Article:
Last night was the season finale of The Biggest Loser on NBC. If you have never seen it, the show centers on overweight contestants trying to lose weight to win a cash prize. The person who loses the highest percentage of weight loss over the course of the show wins. Many have criticized the show’s techniques as aggressive and unrealistic. After all, how many people can live on a ranch and dedicate themselves full-time to achieving their weight loss goal? How many people can realistically lose 15 pounds in a week? And keep it off?
I don’t watch the show regularly but I catch an episode every once in while. And I think that the show’s editors often miss an opportunity to show deeper aspects of health. With its focus on last-chance workouts and weigh-ins, the show focuses on physical transformations only. But as these contestants lose weight, there seems to be something happening off camera where they are facing demons and dealing with issues that are affecting their personal happiness and causing them to engage in unhealthy activity, such as overeating. As a result, they are not just thinner at the end of the show. They are happy. They hint at their personal struggles in some off-camera interviews during the show, but we never really know what is affecting them on the inside that is causing them to reach these unhealthy states.
For example, take this season’s villainous character, Conda. Viewers reacted very negatively to her. There are even Facebook pages dedicated to get Conda off the show. She angered many with her attitude and attacks on other contestants. Yet, by the end of the season, she had toned down her acerbic style and smiled more. She transformed from an aggressive, angry woman to the persona of a young mom finding health for the future of her family.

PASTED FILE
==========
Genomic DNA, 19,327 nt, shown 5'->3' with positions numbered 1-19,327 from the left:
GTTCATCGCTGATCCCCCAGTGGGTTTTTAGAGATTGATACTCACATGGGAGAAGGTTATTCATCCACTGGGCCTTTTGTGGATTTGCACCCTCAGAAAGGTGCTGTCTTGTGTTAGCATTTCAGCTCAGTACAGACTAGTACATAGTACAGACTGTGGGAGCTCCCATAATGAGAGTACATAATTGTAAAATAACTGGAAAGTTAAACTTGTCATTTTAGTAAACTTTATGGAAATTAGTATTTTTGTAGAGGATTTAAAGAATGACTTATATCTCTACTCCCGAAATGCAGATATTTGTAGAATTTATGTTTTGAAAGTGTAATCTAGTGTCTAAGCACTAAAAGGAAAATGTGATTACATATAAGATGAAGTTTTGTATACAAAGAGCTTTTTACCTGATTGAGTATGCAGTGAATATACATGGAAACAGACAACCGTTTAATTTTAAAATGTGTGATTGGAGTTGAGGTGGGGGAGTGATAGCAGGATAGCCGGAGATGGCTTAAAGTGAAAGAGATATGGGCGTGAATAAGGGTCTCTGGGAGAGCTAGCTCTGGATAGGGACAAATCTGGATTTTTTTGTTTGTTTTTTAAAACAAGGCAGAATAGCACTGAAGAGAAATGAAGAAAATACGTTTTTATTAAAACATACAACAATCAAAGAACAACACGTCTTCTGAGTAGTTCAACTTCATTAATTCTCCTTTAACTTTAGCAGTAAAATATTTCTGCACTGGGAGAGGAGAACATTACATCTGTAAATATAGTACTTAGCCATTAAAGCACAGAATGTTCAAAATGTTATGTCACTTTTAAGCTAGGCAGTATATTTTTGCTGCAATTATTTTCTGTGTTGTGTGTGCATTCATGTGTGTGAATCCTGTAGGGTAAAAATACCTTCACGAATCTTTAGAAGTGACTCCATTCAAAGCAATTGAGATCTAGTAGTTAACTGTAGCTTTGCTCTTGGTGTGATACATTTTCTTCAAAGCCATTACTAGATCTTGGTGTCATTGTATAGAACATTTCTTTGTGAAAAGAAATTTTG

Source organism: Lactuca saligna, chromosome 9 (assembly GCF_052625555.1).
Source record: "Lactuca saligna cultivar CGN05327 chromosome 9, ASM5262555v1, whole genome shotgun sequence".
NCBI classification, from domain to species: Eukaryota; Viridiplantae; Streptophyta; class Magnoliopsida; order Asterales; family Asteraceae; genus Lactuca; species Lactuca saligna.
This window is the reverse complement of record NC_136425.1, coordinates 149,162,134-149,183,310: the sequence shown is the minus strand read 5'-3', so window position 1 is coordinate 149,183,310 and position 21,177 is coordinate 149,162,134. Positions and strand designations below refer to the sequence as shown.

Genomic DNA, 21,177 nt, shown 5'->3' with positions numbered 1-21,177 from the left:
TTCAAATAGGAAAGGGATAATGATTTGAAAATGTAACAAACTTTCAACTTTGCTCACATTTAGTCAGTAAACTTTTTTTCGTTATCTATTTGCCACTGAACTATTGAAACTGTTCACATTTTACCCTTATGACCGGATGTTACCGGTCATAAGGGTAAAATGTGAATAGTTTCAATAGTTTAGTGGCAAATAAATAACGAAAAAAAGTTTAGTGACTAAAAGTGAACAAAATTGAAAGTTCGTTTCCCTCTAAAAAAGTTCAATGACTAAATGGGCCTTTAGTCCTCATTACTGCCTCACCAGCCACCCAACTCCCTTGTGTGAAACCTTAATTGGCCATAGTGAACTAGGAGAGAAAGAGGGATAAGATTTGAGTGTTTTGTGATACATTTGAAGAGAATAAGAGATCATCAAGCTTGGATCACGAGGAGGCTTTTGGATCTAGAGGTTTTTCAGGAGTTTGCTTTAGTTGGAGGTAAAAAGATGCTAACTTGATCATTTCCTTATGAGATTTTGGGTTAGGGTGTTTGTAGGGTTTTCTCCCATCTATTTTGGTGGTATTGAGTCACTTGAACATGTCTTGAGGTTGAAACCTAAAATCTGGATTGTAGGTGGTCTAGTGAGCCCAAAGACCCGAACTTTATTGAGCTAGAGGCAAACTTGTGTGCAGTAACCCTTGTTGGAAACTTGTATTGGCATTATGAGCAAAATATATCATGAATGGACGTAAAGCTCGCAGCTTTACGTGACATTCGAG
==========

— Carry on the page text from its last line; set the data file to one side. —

Some may say this is reality television at work. But I think there is more to it than that. I think that through her Biggest Loser journey, she faced some demons that allowed her to lose weight, like herself and change her demeanor. I think all the contestants did. And that’s the part of health that few discuss.
The World Health Organization (WHO) defines health in a simple, yet powerful way. According to the WHO constitution:
Health is a state of complete physical, mental and social well-being and not merely the absence of disease or infirmity.
I think that is what’s missing in the show – the mental and social well-being part. These individuals change on the inside, and the show doesn’t explore their struggles. They have touched upon it in seasons, but the focus is on the physical transformation. I’m a big believer in fixing a problem by addressing the immediate need and also identifying the root cause of the problem and addressing that.
Health is more than the number on a scale. Health permeates every part of our being, so if we are struggling with trauma, overwhelmed by stress, feeling bullied or depressed or any number of other emotions, our health is impacted. Wouldn’t it be helpful to understand why these contestants started making poor food choices in the first place? Wouldn’t it be powerful to address not the immediate need for better diet and exercise but also the underlying cause of the weight-gain? And by fixing the real problem, wouldn’t we all be healthier?